Reports & briefings

SGR's project work often includes the publication of in-depth reports or shorter briefings. Electronic copies of those listed below can be downloaded. Printed copies may also be available to purchase - see here [add link]

Results 1 - 10 of 26

The UK government is due to make a decision in 2016 on whether to approve a like-for-like replacement of its submarine-based Trident nuclear weapons system. The purpose of this report is to inform the debate – by highlighting the latest scientific and technical information about the risks posed by the continued deployment of Britain’s weapon of mass destruction.

SGR report by Dr Philip Webber and Dr Stuart Parkinson.; 6 August 2015
 

Examining the evidence

This report, published by Scientists for Global Responsibility (SGR) and the Chartered Institute of Environmental Health (CIEH), critically reviews current evidence across a number of issues associated with shale gas extraction by hydraulic fracturing (fracking). These include environmental and public health aspects, and socio-economic considerations. The report raises a number of important concerns, especially regarding regulation of the industry and problems related to climate change.

Following subsequent criticism by some supporters of fracking, we have also produced a rebuttal of their main points.

21 July 2014 (updated 14 August 2014)
 

This briefing presents evidence that the detonation of the nuclear warheads carried on just one UK Trident submarine would lead to vast quantities of smoke being generated that would led to a sharp climate cooling, causing a global crop failure which would threaten the lives of some 1 billion people. This would be in addition to the deaths of over 10 million people killed directly by blast, fire and fallout from the nuclear explosions.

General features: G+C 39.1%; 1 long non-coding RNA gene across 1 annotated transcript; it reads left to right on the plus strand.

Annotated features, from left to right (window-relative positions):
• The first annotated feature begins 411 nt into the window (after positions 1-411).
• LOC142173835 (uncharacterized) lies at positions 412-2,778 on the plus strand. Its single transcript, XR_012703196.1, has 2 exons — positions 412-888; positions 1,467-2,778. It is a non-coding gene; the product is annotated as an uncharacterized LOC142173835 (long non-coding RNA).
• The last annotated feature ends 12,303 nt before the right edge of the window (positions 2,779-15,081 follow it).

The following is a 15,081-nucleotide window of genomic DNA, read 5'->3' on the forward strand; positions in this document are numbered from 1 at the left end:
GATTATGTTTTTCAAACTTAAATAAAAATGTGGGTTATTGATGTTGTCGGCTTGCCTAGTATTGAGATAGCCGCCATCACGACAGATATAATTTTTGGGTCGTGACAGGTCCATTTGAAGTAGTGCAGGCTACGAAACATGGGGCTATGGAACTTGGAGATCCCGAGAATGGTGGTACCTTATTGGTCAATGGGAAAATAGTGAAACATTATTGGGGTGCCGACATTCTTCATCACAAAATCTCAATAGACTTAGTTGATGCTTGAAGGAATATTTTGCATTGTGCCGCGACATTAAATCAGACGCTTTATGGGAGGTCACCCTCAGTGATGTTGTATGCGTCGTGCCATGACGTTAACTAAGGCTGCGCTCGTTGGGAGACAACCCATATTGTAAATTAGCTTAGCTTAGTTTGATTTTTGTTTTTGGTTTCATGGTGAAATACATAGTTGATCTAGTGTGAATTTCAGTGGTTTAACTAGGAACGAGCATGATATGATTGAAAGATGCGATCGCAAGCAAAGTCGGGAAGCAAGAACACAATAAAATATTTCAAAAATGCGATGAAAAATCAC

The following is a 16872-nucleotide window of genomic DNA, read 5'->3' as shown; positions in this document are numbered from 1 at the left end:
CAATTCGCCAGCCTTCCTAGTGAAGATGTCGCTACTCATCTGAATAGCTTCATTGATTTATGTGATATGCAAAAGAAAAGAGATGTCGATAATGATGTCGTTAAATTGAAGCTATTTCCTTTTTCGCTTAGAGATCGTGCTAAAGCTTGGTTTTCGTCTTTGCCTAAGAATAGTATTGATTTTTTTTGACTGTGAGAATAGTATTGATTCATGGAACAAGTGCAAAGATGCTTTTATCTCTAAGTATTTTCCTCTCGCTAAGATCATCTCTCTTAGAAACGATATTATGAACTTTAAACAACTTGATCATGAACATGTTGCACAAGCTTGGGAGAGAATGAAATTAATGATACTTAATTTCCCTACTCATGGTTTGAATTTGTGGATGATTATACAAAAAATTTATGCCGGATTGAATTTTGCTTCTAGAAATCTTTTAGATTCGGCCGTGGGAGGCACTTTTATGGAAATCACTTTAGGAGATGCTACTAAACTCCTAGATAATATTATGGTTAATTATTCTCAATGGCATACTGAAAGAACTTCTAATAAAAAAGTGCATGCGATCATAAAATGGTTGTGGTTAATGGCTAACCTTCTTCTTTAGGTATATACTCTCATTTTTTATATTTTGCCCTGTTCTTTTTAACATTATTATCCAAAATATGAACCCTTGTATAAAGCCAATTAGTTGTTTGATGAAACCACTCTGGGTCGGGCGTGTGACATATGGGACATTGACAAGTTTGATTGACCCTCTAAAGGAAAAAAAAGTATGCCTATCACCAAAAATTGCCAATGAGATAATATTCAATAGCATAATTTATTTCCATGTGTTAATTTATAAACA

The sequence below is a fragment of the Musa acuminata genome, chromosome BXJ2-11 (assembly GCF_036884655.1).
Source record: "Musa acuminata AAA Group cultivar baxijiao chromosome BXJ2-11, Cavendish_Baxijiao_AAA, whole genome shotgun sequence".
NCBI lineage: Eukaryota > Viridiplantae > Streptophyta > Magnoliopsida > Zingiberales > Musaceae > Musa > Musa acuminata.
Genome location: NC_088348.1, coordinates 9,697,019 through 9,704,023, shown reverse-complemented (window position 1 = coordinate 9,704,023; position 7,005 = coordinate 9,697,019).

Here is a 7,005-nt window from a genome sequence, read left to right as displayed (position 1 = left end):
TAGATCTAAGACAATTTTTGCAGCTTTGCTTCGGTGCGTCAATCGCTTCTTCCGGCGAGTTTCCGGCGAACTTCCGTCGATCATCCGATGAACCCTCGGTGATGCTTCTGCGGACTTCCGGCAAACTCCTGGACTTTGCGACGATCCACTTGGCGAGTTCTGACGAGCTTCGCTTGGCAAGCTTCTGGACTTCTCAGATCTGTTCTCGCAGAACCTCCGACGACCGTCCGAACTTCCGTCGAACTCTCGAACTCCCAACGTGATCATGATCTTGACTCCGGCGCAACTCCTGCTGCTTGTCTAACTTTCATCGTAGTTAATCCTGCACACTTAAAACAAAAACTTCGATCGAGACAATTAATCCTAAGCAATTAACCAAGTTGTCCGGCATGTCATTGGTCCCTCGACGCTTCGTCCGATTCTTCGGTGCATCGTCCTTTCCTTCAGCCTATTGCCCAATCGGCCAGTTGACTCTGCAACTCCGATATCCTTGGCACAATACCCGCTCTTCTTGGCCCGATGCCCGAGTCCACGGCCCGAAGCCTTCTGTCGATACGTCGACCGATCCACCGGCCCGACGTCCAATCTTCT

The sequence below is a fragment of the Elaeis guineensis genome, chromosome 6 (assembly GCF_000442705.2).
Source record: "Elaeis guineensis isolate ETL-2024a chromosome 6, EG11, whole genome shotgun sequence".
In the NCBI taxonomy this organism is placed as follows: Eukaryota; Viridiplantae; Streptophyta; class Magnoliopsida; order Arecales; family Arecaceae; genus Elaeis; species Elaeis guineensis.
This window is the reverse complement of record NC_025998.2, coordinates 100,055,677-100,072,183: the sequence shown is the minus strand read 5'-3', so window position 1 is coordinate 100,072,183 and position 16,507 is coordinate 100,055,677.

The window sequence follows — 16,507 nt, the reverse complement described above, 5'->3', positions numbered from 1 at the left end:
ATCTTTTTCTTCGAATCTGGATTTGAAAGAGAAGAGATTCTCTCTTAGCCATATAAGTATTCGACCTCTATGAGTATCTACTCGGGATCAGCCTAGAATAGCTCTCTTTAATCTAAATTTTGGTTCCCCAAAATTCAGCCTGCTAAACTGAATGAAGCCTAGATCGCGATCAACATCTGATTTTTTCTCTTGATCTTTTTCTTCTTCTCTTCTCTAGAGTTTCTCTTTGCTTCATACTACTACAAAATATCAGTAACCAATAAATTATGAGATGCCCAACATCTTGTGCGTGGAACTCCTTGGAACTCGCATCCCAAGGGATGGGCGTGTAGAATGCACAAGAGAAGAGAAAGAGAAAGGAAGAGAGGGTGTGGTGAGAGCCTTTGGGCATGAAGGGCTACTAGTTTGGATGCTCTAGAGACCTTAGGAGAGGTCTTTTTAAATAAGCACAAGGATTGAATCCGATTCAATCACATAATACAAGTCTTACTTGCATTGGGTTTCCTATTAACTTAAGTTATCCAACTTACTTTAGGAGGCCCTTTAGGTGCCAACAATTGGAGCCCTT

SGR briefing by Dr Philip Webber; 26 February 2013.
 

Assisted by Dr Philip Webber, SGR, the campaign group Article 36 has published a short case study of the direct humanitarian impacts from a single nuclear weapon detonation on Manchester, UK. This study is intended as a reminder of the devastating impact that just one nuclear warhead - of the size of a Trident warhead - can cause to a city.

26 February 2013
 

The detrimental effects of commercial influence on science and technology

SGR report by Chris Langley and Stuart Parkinson; October 2009

It is no secret that links between the commercial sectors and science and technology are increasing. Many policy-makers, business leaders and members of the science community argue that this is positive for both science and society. But there is growing evidence that the science commercialisation agenda brings with it a wide range of detrimental effects, including bias, conflicts of interest, a narrowing of the research agenda, and misrepresentation of research results. This report takes an in-depth look at the evidence for these effects across five sectors: pharmaceuticals; tobacco; military/defence; oil and gas; and biotechnology. Its findings make disturbing reading for all concerned about the positive role of science and technology in our society.